In the last few years, due to security reasons, it has become hard for people or groups practicing any branch of the arts, music or others, to visit our country with an enthusiastic and excited attitude. We follow the musicians or bands who will perform in the festivals closely, try to learn about their touring plans, follow their personal websites for information on the countries included in the tours of their albums, following the album’s recording and release. We scan the list quickly and hope to see the cities of Turkey among those written, hoping to see at least one of our cities…
Al Di Meola’s place in the heart of the Turkish audiences is different though! Di Meola expressed his feelings for Turkey in his piece “Istanbul” from the 1998 Telarc album “The Infinite Desire” and he was vaguely winking at us again with “Race with Devil on Turkish Highway” from the same album. We can remember this piece’s older brother “Race with Devil on Spanish Highway” from Di Meola’s jazz-rock and fusion album “Elegant Gypsy” which was released by Columbia in 1977.
Al always makes his listeners smile after his albums, because we know that this means “the day of his arrival in Turkey is approaching”. I think his latest album “Elysium” is a simple, acoustic and soft album without any involvement of electric bass or double bass. Di Meola met his music lover audience in Cemal Reşit Rey Concert Hall for “CRR 3rd Jazz February” concert series in the beginning of the year during the world-wide tour of this album. He showed us his love for Turkey once more during his concert on this beautiful evening or guitar and drums without giving too long of a break between his visits.
Zorlu Performance Arts Center (Zorlu PSM) is known to bring examples from every branch of the arts for the art lovers’ enjoyment—especially those living in Istanbul. The venue was opening its doors wide open once more for the Al Di Meola concert. The audience gathered in the foyer early before the concert, that was to take place on the Main Theater. I was there with my friend Selin Çelik, who is also a writer for jazzdergisi.com, to share this pleasant experience. The first time I saw a performance on the Main Theater was when I saw Phantom of The Opera with my wife. Many artists performed on this main stage since then and now it was Di Meola’s turn. He promised the audience “a taste of different things” by adding “& More” to the name of his album “Elysium” and was accompanied by Fausto Beccalossi on bandoneon and Peter Kaszas on the drums. The fact that Di Meola was going to be accompanied by a bandoneon player, instead of a second guitarist as in CRR, signalled to me that the evening was going to be exciting.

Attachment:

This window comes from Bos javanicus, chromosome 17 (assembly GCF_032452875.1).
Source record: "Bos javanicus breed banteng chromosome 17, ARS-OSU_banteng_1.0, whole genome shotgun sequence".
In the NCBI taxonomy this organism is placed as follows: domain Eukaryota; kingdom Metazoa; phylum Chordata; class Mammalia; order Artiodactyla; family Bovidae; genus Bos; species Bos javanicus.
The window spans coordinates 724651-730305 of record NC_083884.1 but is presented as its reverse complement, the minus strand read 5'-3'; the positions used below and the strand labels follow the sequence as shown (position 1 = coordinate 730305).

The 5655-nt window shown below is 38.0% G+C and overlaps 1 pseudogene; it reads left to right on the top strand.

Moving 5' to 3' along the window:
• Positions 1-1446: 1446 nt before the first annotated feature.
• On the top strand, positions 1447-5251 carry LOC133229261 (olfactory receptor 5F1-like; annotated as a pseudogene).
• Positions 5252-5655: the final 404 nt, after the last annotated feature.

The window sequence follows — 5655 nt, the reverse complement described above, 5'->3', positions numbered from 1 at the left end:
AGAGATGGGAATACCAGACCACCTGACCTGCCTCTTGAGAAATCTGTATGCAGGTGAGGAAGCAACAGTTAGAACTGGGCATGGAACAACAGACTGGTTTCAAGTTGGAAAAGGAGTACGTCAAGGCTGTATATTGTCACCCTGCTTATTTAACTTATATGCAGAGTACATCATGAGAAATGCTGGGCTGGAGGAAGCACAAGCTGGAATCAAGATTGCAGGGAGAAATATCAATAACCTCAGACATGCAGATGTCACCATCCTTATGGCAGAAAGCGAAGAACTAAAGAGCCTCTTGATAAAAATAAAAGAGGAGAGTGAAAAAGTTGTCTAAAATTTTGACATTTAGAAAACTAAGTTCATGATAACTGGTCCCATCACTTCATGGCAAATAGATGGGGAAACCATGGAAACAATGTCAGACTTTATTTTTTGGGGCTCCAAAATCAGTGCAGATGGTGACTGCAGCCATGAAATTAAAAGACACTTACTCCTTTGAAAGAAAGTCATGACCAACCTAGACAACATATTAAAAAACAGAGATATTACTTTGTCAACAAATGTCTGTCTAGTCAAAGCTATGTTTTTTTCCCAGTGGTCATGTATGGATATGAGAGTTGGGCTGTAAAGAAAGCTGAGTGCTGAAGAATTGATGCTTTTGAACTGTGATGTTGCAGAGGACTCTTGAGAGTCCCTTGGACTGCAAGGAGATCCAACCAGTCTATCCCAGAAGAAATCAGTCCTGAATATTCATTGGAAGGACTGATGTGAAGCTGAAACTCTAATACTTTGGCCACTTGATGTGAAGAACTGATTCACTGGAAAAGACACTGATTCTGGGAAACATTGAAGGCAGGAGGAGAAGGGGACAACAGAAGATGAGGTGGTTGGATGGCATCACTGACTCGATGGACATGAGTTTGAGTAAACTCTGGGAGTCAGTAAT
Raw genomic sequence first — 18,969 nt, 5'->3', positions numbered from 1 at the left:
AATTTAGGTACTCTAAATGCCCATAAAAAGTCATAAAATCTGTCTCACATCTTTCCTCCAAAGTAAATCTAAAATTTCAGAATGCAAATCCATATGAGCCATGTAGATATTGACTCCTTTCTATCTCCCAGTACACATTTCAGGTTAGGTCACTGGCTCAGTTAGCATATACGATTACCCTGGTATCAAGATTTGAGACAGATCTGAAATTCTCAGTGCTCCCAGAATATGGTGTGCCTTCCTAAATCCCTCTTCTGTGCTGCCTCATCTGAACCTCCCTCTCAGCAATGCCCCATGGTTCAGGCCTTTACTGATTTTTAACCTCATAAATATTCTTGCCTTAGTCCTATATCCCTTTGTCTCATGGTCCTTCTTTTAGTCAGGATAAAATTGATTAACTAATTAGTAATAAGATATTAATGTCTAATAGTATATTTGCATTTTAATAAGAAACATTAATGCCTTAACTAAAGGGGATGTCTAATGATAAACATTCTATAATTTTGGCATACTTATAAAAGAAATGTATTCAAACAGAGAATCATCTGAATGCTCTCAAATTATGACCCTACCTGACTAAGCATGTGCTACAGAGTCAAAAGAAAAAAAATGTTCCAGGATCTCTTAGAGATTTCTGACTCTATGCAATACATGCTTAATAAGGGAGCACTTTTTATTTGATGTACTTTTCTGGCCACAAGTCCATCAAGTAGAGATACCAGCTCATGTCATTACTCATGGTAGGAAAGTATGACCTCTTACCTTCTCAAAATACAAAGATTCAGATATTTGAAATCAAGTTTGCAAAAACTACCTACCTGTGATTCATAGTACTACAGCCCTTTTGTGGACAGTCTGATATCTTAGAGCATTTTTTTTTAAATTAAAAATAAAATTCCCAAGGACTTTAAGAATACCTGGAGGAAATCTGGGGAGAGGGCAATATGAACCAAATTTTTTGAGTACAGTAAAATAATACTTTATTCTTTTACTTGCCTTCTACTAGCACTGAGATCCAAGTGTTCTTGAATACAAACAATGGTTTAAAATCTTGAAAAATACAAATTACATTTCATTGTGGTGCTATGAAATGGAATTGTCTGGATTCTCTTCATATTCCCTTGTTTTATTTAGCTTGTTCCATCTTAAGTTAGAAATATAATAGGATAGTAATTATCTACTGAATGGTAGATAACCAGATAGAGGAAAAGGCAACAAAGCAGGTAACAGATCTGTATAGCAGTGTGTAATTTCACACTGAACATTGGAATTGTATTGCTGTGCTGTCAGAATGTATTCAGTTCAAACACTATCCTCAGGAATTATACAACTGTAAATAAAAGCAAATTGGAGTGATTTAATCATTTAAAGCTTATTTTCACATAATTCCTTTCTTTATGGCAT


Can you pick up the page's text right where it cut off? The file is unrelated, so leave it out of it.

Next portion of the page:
I thought that this performance by a famous guitar virtuoso would attract the attention of young and prospective guitar players, however; the audience mainly consisted of middle aged or older members and, as I observed, Al Di Meola fans.
I have to admit; nobody can prove to me that Di Meola, who was greeted by the enthusiastic applause of the audience the moment he came on the stage, is 62 years old even if they bring me his birth certificate! Meola proved that there is a direct relationship between talent and health, and I can easily say that his success comes both from his strict practice discipline and the fact that he takes care of his health and form. Meola reached for the microphone as soon as he got on the stage and told that he would paint our evening in different colors with pieces from Elysium with the addition of some other pieces. He received great appreciation from the audience with this explanation, even before he played his first note.
Al started the concert with “Misterio” from his 1991 Tomato label World Sinfonia series, and from ‘World Sinfonía III – The Grande Passion’, which was the third album from his 1998 Telarc series. He reminded the audience that this was the first time this piece, normally played symphonically, was being played by a trio. The concert started off great with this piece, but Meola’s displeasure could be read from his face—his “conflict” with Peter reflected on his playing. The sound-check for the concert started at 19:00, and lasted for two hours before the curtains opened. The musicians were unable to hear each other properly right from the beginning despite this fact, and this brought the sound system of Zorlu PSM, one of the best concert halls in the country, to a questionable spot. The way this problem on the first song was dealt with was open for interpretation. I believe that the sound system should be scrutinized as if “that event was to be professionally recorded” not only for jazz concerts but for any kind of occasion and in every event center. I am sure Zorlu PSM will focus on this more diligently the next time.